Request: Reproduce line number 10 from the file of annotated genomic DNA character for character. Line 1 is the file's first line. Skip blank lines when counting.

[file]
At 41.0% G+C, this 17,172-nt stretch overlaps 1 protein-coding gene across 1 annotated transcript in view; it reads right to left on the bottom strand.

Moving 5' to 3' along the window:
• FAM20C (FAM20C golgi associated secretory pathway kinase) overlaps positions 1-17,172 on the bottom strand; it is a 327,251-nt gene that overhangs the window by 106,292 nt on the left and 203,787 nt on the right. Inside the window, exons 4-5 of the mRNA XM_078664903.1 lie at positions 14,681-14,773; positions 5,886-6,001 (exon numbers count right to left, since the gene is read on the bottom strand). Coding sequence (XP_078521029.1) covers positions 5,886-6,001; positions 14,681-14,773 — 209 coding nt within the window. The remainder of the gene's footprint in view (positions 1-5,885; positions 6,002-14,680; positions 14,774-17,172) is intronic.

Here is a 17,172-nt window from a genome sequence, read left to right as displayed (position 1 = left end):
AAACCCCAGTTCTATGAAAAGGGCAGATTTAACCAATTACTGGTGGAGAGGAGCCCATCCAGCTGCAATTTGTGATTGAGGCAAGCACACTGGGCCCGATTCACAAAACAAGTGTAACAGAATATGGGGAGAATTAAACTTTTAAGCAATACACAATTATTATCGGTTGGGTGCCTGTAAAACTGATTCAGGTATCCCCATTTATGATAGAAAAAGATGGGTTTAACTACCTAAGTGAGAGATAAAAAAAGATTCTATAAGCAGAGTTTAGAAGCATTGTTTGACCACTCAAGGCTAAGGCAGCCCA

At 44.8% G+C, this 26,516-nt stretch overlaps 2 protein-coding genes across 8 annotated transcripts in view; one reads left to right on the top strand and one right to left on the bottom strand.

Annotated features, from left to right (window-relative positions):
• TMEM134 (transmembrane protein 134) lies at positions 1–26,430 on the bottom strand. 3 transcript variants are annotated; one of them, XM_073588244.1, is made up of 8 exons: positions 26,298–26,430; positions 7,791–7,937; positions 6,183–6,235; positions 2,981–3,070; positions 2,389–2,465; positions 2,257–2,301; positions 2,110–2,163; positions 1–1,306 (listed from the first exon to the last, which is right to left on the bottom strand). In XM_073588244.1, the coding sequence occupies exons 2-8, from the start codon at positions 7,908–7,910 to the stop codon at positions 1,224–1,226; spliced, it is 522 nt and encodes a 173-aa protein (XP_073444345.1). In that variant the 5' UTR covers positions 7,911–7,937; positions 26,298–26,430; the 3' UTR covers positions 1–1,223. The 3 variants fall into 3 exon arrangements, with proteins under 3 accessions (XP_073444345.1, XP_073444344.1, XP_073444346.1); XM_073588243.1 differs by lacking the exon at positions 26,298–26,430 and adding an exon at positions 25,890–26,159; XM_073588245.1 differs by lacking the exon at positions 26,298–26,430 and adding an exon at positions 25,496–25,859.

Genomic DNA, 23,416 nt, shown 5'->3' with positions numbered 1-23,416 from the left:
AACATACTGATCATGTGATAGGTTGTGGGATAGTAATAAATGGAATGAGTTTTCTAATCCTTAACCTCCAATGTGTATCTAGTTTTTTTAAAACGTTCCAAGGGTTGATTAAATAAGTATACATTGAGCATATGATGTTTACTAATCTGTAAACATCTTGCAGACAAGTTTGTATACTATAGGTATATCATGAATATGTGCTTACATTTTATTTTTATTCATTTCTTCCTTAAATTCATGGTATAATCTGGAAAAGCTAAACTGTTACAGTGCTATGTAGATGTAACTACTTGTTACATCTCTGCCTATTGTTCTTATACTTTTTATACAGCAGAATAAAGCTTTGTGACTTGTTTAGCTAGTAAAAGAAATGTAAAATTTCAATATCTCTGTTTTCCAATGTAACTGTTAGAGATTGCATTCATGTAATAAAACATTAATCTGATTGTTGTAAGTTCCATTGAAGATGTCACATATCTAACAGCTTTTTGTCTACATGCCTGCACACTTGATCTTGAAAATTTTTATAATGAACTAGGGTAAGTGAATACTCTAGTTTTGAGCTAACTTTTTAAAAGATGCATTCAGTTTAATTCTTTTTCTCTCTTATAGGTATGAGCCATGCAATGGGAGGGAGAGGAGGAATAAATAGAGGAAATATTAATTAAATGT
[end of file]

AACATACTGATCATGTGATAGGTTGTGGGATAGTAATAAATGGAATGAGTTTTCTAATCCTTAACCTCCAATGTGTATCTAGTTTTTTTAAAACGTTCCAAGGGTTGATTAAATAAGTATACATTGAGCATATGATGTTTACTAATCTGTAAACATCTTGCAGACAAGTTTGTATACTATAGGTATATCATGAATATGTGCTTACATTTTATTTTTATTCATTTCTTCCTTAAATTCATGGTATAATCTGGAAAAGCTAAACTGTTACAGTGCTATGTAGATGTAACTACTTGTTACATCTCTGCCTATTGTTCTTATACTTTTTATACAGCAGAATAAAGCTTTGTGACTTGTTTAGCTAGTAAAAGAAATGTAAAATTTCAATATCTCTGTTTTCCAATGTAACTGTTAGAGATTGCATTCATGTAATAAAACATTAATCTGATTGTTGTAAGTTCCATTGAAGATGTCACATATCTAACAGCTTTTTGTCTACATGCCTGCACACTTGATCTTGAAAATTTTTATAATGAACTAGGGTAAGTGAATACTCTAGTTTTGAGCTAACTTTTTAAAAGATGCATTCAGTTTAATTCTTTTTCTCTCTTATAGGTATGAGCCATGCAATGGGAGGGAGAGGAGGAATAAATAGAGGAAATATTAATTAAATGT